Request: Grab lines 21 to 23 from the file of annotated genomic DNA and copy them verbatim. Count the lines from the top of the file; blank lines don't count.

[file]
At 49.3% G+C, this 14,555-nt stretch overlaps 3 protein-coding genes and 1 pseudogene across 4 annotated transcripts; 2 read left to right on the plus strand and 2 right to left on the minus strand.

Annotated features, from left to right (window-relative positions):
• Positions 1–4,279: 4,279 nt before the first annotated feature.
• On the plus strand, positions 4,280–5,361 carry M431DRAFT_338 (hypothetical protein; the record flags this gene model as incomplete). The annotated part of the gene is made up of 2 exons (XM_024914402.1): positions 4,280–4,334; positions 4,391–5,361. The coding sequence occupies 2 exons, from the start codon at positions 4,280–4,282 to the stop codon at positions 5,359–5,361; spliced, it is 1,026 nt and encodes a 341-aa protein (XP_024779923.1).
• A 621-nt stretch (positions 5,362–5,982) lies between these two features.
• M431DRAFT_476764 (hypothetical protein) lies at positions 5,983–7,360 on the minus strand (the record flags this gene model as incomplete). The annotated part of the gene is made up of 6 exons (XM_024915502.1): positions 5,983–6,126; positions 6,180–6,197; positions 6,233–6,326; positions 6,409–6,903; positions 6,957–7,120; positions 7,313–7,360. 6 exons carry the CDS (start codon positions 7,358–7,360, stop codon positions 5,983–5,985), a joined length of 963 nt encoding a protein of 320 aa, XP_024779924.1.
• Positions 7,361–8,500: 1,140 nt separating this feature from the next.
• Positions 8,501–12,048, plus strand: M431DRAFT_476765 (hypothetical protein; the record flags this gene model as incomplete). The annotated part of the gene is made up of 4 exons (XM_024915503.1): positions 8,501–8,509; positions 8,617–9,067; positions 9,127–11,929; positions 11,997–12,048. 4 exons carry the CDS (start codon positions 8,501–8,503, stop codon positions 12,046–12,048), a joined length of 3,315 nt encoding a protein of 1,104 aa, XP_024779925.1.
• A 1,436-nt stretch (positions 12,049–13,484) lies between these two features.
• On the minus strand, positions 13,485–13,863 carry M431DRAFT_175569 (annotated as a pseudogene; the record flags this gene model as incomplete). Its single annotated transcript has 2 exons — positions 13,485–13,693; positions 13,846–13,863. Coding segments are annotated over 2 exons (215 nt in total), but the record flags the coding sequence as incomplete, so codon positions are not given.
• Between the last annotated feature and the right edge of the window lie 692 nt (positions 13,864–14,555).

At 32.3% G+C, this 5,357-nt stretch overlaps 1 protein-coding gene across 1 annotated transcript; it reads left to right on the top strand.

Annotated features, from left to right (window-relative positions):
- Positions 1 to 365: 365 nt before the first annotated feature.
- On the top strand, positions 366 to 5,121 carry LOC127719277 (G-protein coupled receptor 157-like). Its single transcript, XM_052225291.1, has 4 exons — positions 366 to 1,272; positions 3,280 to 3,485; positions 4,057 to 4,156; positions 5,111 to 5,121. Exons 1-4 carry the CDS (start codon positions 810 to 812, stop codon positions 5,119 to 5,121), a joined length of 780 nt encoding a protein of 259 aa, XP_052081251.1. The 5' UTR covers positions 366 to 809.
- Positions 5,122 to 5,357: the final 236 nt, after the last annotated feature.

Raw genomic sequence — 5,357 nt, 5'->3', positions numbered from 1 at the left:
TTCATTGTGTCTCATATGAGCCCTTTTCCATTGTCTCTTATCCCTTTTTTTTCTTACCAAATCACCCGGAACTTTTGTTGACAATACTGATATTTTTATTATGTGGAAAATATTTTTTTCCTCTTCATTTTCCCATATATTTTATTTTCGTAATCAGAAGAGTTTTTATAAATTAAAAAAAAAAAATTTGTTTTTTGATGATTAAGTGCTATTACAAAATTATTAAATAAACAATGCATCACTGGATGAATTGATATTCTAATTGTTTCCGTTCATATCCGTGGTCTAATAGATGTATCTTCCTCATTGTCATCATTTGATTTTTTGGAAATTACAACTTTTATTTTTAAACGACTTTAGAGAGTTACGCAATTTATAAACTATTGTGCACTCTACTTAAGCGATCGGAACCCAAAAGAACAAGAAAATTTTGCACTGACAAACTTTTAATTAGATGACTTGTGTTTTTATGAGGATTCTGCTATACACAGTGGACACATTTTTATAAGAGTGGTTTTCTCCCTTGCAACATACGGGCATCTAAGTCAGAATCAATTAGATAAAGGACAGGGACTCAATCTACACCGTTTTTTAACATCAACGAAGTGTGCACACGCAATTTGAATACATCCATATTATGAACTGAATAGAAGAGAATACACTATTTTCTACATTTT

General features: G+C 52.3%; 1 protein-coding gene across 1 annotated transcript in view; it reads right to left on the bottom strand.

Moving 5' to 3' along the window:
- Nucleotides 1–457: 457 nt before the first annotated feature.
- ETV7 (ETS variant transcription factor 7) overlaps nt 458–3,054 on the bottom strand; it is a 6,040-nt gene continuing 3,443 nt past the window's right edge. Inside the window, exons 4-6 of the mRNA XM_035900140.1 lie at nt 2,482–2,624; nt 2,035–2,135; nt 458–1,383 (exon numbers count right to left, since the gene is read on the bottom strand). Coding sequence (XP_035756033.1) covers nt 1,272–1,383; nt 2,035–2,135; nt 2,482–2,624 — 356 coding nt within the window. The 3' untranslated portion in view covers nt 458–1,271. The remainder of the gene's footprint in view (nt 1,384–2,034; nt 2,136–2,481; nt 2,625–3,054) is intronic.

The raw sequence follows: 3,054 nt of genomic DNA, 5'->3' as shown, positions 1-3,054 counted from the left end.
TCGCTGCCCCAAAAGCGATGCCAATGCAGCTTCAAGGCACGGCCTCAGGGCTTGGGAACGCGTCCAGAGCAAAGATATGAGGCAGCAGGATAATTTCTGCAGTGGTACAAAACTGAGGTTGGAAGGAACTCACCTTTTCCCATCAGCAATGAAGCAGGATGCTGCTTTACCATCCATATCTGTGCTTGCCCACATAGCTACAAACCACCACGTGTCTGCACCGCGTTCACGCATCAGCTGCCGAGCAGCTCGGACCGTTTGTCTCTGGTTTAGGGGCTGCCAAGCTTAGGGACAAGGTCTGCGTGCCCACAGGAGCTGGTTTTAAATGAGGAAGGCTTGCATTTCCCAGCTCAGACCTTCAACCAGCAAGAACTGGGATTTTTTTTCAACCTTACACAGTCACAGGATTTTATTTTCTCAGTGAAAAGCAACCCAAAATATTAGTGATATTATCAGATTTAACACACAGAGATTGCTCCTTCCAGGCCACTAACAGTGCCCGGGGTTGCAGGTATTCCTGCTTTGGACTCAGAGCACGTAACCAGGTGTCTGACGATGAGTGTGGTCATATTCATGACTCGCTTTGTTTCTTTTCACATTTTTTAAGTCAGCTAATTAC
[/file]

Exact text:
- Nucleotides 1–457: 457 nt before the first annotated feature.
- ETV7 (ETS variant transcription factor 7) overlaps nt 458–3,054 on the bottom strand; it is a 6,040-nt gene continuing 3,443 nt past the window's right edge. Inside the window, exons 4-6 of the mRNA XM_035900140.1 lie at nt 2,482–2,624; nt 2,035–2,135; nt 458–1,383 (exon numbers count right to left, since the gene is read on the bottom strand). Coding sequence (XP_035756033.1) covers nt 1,272–1,383; nt 2,035–2,135; nt 2,482–2,624 — 356 coding nt within the window. The 3' untranslated portion in view covers nt 458–1,271. The remainder of the gene's footprint in view (nt 1,384–2,034; nt 2,136–2,481; nt 2,625–3,054) is intronic.

The raw sequence follows: 3,054 nt of genomic DNA, 5'->3' as shown, positions 1-3,054 counted from the left end.